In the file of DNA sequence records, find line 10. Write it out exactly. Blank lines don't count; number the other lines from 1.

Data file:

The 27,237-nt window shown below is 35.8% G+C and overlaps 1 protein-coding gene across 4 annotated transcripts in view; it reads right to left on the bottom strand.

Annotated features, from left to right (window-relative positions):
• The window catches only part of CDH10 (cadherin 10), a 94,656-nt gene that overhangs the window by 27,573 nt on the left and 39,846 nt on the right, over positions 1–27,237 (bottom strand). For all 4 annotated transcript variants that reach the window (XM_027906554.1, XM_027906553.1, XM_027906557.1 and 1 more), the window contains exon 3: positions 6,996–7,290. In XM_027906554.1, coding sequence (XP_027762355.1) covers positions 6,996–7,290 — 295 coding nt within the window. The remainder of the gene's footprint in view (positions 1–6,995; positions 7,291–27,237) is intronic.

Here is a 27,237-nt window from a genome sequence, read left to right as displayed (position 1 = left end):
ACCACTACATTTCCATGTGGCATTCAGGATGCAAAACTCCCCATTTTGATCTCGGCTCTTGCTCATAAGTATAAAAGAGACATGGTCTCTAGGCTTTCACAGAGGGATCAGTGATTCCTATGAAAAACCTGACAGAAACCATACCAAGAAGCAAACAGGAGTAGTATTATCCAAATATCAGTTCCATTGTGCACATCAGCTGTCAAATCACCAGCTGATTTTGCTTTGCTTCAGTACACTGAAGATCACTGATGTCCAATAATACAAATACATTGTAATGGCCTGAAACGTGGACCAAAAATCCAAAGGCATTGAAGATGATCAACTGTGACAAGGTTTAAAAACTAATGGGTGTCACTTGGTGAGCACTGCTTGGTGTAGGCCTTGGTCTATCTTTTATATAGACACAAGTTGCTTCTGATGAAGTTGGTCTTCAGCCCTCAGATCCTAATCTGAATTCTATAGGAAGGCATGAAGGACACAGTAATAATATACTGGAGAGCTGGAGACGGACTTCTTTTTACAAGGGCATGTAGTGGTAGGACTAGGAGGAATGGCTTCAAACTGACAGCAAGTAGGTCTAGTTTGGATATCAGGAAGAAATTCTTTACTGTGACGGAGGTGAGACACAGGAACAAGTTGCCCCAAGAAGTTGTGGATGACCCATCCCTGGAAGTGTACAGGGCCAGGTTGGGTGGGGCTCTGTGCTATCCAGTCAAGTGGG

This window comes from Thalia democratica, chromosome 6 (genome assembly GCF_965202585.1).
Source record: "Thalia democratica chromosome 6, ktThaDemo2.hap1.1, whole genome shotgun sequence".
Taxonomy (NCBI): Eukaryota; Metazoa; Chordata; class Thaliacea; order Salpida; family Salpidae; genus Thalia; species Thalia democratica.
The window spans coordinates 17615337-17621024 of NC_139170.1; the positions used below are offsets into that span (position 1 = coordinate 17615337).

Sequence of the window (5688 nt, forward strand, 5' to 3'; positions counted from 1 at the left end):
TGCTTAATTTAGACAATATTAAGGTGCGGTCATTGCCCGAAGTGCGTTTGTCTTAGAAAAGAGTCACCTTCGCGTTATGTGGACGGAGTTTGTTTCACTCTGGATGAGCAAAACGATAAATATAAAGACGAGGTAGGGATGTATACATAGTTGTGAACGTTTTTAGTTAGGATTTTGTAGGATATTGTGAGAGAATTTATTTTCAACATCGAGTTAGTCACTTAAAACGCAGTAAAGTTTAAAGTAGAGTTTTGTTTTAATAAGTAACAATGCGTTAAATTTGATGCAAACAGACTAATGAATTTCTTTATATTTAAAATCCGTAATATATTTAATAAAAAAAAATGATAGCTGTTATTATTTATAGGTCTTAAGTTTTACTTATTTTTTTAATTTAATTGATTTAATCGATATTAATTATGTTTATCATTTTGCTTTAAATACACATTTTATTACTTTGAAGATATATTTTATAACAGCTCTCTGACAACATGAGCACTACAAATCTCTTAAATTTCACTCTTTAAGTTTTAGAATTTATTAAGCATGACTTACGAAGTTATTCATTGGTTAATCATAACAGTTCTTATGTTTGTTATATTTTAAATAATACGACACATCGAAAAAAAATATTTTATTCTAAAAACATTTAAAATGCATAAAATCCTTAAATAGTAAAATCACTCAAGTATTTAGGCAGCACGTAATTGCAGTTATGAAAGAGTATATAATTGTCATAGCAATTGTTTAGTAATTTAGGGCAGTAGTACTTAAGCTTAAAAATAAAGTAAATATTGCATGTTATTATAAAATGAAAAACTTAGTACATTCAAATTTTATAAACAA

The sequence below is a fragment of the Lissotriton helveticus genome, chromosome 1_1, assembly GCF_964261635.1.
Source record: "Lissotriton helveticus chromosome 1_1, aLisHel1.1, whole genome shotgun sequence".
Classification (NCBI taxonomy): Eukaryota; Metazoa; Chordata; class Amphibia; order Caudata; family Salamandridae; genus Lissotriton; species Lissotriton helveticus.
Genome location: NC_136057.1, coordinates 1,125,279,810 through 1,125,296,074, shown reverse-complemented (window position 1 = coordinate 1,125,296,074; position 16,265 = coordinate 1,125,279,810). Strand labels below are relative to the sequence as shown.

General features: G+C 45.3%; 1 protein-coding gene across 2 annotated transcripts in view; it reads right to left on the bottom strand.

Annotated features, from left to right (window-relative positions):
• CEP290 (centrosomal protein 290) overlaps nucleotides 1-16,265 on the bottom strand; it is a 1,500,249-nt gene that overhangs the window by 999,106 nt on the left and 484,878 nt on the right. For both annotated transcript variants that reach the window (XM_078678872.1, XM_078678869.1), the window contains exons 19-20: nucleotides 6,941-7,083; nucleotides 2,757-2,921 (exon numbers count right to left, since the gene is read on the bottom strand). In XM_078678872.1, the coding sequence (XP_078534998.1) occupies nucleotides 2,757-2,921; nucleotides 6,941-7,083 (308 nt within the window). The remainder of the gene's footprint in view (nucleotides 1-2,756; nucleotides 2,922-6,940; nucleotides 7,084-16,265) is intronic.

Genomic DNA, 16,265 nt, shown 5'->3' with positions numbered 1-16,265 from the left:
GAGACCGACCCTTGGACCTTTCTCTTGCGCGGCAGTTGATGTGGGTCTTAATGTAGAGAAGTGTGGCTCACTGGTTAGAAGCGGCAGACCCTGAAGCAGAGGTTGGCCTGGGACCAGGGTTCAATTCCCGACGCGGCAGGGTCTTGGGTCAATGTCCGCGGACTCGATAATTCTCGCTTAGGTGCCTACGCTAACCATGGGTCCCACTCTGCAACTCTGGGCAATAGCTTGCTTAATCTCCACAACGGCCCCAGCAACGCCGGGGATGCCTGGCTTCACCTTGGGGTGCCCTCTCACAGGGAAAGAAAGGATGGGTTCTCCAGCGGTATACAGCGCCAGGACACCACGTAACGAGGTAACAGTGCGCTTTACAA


Sequence of the window (5688 nt, forward strand, 5' to 3'; positions counted from 1 at the left end):